With the long day now over, Wyla sat on the mess hall bench, folded her arms on the table, rested her head atop them and allowed her thoughts to wander into the night.
The Dragon of the West preoccupied himself with gathering up all his maps, scrolls and other supplies to take with him to the Earth Kingdom. His tea kettle was already packed; that had been the first item on the list. And then there was his own official seal – can never lose track of that, he reminded himself. Iroh's focus had been slipping as his mind was already at the Outer Wall of Ba Sing Se. Ever since he first laid eyes on it he knew that he was destined to return, and the memory of it was as clear in his head as the day he saw it.
Iroh's senses were roused. He had not expected a visitor at his quiet villa beside the palace. That had been the reason he had retreated here after the rally and the ensuing ball. "Come in," he said, turning to face the door. "Ursa, what a surprise."
The sister-in-law of the Dragon of the West had brought a basket with her, hanging loosely from the elbow of her left arm. "I heard that you and Lu Ten will be leaving the capital soon and I figured that I would come by and see you two off."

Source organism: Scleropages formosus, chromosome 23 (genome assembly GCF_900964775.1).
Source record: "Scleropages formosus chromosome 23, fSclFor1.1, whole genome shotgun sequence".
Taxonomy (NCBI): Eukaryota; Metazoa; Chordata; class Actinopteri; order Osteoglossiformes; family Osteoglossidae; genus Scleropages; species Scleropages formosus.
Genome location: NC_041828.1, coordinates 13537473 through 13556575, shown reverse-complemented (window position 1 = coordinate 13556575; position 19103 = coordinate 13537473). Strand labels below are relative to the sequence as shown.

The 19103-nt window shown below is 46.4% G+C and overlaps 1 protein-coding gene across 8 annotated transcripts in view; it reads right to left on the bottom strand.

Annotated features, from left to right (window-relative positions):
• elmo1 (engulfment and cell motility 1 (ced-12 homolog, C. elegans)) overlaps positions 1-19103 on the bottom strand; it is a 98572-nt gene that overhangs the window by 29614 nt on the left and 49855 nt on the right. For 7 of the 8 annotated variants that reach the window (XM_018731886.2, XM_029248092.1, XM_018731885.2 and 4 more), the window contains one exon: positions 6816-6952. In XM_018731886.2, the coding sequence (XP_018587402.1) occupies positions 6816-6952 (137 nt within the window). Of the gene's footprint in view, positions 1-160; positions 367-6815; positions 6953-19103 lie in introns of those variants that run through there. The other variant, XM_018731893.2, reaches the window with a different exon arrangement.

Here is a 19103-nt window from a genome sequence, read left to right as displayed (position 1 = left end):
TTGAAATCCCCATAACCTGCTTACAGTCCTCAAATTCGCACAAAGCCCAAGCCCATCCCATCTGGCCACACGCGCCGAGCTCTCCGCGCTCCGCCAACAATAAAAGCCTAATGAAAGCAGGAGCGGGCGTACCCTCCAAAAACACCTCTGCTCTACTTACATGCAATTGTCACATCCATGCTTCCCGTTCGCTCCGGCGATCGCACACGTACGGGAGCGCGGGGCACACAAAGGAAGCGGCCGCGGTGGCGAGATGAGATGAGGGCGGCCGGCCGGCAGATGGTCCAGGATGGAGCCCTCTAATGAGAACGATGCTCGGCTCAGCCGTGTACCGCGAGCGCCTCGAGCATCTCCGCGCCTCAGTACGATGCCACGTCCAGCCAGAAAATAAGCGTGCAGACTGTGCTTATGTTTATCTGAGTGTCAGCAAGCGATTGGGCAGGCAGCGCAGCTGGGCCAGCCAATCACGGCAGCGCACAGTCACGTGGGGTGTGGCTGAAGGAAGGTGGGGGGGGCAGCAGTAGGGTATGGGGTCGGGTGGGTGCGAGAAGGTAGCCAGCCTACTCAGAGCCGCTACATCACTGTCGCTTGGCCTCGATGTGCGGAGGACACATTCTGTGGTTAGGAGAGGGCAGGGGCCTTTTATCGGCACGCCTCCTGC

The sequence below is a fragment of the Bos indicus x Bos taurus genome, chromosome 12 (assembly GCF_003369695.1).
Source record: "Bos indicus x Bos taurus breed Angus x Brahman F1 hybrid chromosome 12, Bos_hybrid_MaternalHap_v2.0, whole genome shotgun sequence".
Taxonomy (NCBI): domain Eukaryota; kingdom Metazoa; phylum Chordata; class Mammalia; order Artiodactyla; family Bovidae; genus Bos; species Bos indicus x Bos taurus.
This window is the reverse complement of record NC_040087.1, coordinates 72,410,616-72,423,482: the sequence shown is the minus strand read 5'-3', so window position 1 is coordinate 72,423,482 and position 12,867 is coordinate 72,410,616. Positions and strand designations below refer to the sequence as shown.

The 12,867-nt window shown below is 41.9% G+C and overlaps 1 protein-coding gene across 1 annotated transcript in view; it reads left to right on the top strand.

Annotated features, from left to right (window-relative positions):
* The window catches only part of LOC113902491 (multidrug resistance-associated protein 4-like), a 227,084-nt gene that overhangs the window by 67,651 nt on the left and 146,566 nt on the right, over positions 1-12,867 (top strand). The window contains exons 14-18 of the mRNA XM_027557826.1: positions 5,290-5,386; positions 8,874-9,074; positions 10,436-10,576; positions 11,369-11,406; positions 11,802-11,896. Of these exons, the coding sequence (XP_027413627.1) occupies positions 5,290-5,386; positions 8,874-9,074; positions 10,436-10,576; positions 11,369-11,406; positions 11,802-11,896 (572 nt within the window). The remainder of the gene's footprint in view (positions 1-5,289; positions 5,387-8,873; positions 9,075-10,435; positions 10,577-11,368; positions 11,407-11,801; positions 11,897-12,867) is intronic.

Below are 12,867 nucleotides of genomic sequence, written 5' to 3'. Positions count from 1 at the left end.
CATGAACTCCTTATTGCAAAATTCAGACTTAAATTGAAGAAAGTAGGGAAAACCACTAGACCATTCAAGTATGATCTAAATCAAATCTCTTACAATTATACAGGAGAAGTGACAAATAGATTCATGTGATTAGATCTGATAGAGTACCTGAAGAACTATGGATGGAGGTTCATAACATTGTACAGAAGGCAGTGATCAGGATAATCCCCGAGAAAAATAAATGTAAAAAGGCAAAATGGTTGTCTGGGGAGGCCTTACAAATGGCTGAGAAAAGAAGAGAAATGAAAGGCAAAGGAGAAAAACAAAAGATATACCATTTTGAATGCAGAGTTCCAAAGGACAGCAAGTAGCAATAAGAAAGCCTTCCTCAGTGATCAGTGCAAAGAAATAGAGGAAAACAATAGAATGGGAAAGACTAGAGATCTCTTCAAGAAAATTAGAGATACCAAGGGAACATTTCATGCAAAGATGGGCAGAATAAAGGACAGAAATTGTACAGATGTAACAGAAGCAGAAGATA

"Very thoughtful of you," Iroh said, smiling. "Is my brother with you?"
"I'm afraid not," Ursa said, breaking eye contact. "But I thought someone from our family should come."
"Well I'm sure that he has his reasons," said Iroh, not surprised. "Here, sit down. I'll pour some tea for us." Iroh dug through everything he had packed so far and pulled out his kettle from the bottom.
"Oh, I don't want to hold you up."
Iroh waved this objection away. "It's nothing. A few minutes away from packing won't make a difference, and I highly doubt that the ship will depart without me."